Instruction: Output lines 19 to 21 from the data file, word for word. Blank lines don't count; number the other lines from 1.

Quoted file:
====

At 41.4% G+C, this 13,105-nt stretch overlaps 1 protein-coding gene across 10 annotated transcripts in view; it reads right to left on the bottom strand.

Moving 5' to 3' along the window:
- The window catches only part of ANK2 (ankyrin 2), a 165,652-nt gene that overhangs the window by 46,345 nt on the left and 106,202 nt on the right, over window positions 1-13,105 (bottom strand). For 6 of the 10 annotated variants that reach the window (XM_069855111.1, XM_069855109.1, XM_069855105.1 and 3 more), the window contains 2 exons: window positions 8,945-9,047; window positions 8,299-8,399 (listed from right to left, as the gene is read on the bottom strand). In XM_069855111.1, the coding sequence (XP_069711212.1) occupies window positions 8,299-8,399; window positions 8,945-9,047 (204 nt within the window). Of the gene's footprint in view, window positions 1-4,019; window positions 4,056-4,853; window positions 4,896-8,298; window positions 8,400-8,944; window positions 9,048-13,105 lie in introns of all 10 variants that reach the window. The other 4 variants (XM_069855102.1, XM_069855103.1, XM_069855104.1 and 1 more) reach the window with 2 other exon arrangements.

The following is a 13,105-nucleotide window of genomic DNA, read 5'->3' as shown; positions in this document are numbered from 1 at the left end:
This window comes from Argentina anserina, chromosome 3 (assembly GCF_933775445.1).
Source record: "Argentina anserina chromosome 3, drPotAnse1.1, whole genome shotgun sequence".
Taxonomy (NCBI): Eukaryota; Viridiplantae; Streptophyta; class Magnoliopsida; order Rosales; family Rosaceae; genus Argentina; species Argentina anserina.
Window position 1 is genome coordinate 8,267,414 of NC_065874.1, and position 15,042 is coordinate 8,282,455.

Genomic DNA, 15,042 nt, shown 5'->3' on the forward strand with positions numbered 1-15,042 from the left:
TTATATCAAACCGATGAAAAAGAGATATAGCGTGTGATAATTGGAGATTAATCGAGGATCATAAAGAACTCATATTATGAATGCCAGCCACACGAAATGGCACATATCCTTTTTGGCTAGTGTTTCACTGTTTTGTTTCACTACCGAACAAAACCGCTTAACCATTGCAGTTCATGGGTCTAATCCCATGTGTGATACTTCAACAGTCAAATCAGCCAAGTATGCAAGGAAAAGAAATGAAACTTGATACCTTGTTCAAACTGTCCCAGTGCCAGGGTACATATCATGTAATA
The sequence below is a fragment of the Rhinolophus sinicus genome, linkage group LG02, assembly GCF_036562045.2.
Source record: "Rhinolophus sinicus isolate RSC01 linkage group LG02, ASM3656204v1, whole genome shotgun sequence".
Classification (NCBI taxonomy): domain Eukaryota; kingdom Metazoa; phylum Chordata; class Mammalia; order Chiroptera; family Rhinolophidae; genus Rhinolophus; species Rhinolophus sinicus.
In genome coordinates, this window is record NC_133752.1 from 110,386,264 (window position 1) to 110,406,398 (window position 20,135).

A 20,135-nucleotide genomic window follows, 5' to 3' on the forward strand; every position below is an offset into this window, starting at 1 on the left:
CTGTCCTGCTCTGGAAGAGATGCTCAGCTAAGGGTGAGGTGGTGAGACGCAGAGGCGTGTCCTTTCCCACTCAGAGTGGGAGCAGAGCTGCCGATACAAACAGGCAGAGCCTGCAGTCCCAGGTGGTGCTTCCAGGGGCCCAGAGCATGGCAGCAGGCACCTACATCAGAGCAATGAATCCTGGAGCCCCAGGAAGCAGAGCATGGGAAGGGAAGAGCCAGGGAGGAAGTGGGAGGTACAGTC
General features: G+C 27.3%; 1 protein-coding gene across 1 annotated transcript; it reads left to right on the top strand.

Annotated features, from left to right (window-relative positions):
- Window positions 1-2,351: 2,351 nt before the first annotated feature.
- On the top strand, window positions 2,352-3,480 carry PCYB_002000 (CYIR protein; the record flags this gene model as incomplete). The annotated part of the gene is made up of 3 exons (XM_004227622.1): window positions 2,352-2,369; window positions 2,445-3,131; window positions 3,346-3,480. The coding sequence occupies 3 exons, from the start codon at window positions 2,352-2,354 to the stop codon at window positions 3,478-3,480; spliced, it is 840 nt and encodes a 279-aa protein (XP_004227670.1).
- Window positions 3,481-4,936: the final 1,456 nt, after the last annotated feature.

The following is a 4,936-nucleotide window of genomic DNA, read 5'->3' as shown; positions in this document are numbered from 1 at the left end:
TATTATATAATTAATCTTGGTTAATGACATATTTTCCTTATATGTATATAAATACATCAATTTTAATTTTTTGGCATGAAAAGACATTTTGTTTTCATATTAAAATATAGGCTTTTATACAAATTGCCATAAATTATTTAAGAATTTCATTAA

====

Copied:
- Window positions 1-2,351: 2,351 nt before the first annotated feature.
- On the top strand, window positions 2,352-3,480 carry PCYB_002000 (CYIR protein; the record flags this gene model as incomplete). The annotated part of the gene is made up of 3 exons (XM_004227622.1): window positions 2,352-2,369; window positions 2,445-3,131; window positions 3,346-3,480. The coding sequence occupies 3 exons, from the start codon at window positions 2,352-2,354 to the stop codon at window positions 3,478-3,480; spliced, it is 840 nt and encodes a 279-aa protein (XP_004227670.1).
- Window positions 3,481-4,936: the final 1,456 nt, after the last annotated feature.